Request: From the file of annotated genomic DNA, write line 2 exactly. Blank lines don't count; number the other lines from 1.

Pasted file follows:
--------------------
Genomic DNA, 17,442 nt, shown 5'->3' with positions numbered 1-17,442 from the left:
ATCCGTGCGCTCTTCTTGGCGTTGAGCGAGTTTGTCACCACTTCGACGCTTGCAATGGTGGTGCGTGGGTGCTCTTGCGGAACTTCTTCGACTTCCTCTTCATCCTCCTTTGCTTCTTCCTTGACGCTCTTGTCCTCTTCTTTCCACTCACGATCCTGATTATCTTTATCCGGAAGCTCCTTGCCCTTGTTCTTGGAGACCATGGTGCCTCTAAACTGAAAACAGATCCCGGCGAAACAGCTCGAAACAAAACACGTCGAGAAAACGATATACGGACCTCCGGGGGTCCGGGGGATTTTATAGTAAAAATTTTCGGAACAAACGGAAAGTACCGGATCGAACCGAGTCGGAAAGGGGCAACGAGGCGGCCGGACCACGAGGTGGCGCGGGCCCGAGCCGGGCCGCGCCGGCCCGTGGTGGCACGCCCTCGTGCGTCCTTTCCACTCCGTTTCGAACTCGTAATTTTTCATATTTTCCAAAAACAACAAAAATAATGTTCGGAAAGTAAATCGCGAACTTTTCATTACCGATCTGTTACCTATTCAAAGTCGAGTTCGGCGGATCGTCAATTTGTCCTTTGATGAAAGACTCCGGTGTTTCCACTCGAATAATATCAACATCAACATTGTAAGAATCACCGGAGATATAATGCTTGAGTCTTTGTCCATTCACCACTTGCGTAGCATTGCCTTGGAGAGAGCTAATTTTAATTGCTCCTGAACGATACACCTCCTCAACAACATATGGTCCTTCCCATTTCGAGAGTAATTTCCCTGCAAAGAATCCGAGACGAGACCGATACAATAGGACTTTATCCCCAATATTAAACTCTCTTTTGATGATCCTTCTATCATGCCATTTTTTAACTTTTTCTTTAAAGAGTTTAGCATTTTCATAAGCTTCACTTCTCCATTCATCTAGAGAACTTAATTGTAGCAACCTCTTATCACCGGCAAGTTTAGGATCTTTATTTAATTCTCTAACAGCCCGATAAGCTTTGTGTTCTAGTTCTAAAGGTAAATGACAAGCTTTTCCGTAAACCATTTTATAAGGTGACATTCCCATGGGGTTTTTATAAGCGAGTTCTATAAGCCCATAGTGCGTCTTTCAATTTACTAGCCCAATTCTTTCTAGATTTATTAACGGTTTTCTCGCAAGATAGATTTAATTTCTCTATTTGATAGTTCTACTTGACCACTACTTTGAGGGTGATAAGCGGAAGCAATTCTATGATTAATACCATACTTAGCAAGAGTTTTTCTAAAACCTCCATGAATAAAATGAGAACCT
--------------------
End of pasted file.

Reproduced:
ATCCGTGCGCTCTTCTTGGCGTTGAGCGAGTTTGTCACCACTTCGACGCTTGCAATGGTGGTGCGTGGGTGCTCTTGCGGAACTTCTTCGACTTCCTCTTCATCCTCCTTTGCTTCTTCCTTGACGCTCTTGTCCTCTTCTTTCCACTCACGATCCTGATTATCTTTATCCGGAAGCTCCTTGCCCTTGTTCTTGGAGACCATGGTGCCTCTAAACTGAAAACAGATCCCGGCGAAACAGCTCGAAACAAAACACGTCGAGAAAACGATATACGGACCTCCGGGGGTCCGGGGGATTTTATAGTAAAAATTTTCGGAACAAACGGAAAGTACCGGATCGAACCGAGTCGGAAAGGGGCAACGAGGCGGCCGGACCACGAGGTGGCGCGGGCCCGAGCCGGGCCGCGCCGGCCCGTGGTGGCACGCCCTCGTGCGTCCTTTCCACTCCGTTTCGAACTCGTAATTTTTCATATTTTCCAAAAACAACAAAAATAATGTTCGGAAAGTAAATCGCGAACTTTTCATTACCGATCTGTTACCTATTCAAAGTCGAGTTCGGCGGATCGTCAATTTGTCCTTTGATGAAAGACTCCGGTGTTTCCACTCGAATAATATCAACATCAACATTGTAAGAATCACCGGAGATATAATGCTTGAGTCTTTGTCCATTCACCACTTGCGTAGCATTGCCTTGGAGAGAGCTAATTTTAATTGCTCCTGAACGATACACCTCCTCAACAACATATGGTCCTTCCCATTTCGAGAGTAATTTCCCTGCAAAGAATCCGAGACGAGACCGATACAATAGGACTTTATCCCCAATATTAAACTCTCTTTTGATGATCCTTCTATCATGCCATTTTTTAACTTTTTCTTTAAAGAGTTTAGCATTTTCATAAGCTTCACTTCTCCATTCATCTAGAGAACTTAATTGTAGCAACCTCTTATCACCGGCAAGTTTAGGATCTTTATTTAATTCTCTAACAGCCCGATAAGCTTTGTGTTCTAGTTCTAAAGGTAAATGACAAGCTTTTCCGTAAACCATTTTATAAGGTGACATTCCCATGGGGTTTTTATAAGCGAGTTCTATAAGCCCATAGTGCGTCTTTCAATTTACTAGCCCAATTCTTTCTAGATTTATTAACGGTTTTCTCGCAAGATAGATTTAATTTCTCTATTTGATAGTTCTACTTGACCACTACTTTGAGGGTGATAAGCGGAAGCAATTCTATGATTAATACCATACTTAGCAAGAGTTTTTCTAAAACCTCCATGAATAAAATGAGAACCT